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Papers of the Week

Papers: 17 Jun 2023 - 23 Jun 2023

Clinical, Commentary/Perspective

Human Studies

2023 Jun 14

J Pain


Covariate adjustment in chronic pain trials: An oft-missed opportunity.


Langford DJ, Sharma S, McDermott MP, Beeram A, Besherat S, France FO, Mark R, Park M, Nishtar M, Turk DC, Dworkin RH, Gewandter JS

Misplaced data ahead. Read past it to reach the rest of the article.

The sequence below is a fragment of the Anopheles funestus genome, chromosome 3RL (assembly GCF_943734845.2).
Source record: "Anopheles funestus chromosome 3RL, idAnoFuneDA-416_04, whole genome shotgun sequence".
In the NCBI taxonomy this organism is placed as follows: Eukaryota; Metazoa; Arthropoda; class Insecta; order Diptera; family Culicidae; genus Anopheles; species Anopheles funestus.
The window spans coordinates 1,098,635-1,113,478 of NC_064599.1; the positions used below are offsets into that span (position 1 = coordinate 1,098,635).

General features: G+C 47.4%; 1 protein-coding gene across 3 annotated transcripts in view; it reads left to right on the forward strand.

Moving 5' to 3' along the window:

Self-reported pain intensity, frequently used as an outcome in randomized clinical trials (RCTs) of chronic pain, is often highly variable and could be associated with multiple baseline factors. Thus, the assay sensitivity of pain trials (i.e., the ability of the trial to detect a true treatment effect) could be improved by including pre-specified baseline factors in the primary statistical model. The objective of this focus article was to characterize the baseline factors included in statistical analyses of chronic pain RCTs. Seventy-three RCTs published between 2016 and 2021 that investigated interventions for chronic pain were included. The majority of trials identified a single primary analysis (72.6%; n=53). Of these, 60.4% (n=32) included one or more covariates in the primary statistical model, most commonly baseline value of the primary outcome, study site, sex, and age. Only one of the trials reported information regarding associations between covariates and outcomes (i.e., information that could inform prioritization of covariates for pre-specification in future analyses). These findings demonstrate inconsistent use of covariates in the statistical models in chronic pain clinical trials. Pre-specified adjustment for baseline covariates that could increase precision, and assay sensitivity, should be considered in future clinical trials of chronic pain treatments. PERSPECTIVE: This review demonstrates inconsistent inclusion and potential underutilization of covariate adjustment in analyses of chronic pain RCTs. This article highlights areas for possible improvement in design and reporting related to covariate adjustment to improve efficiency in future RCTs.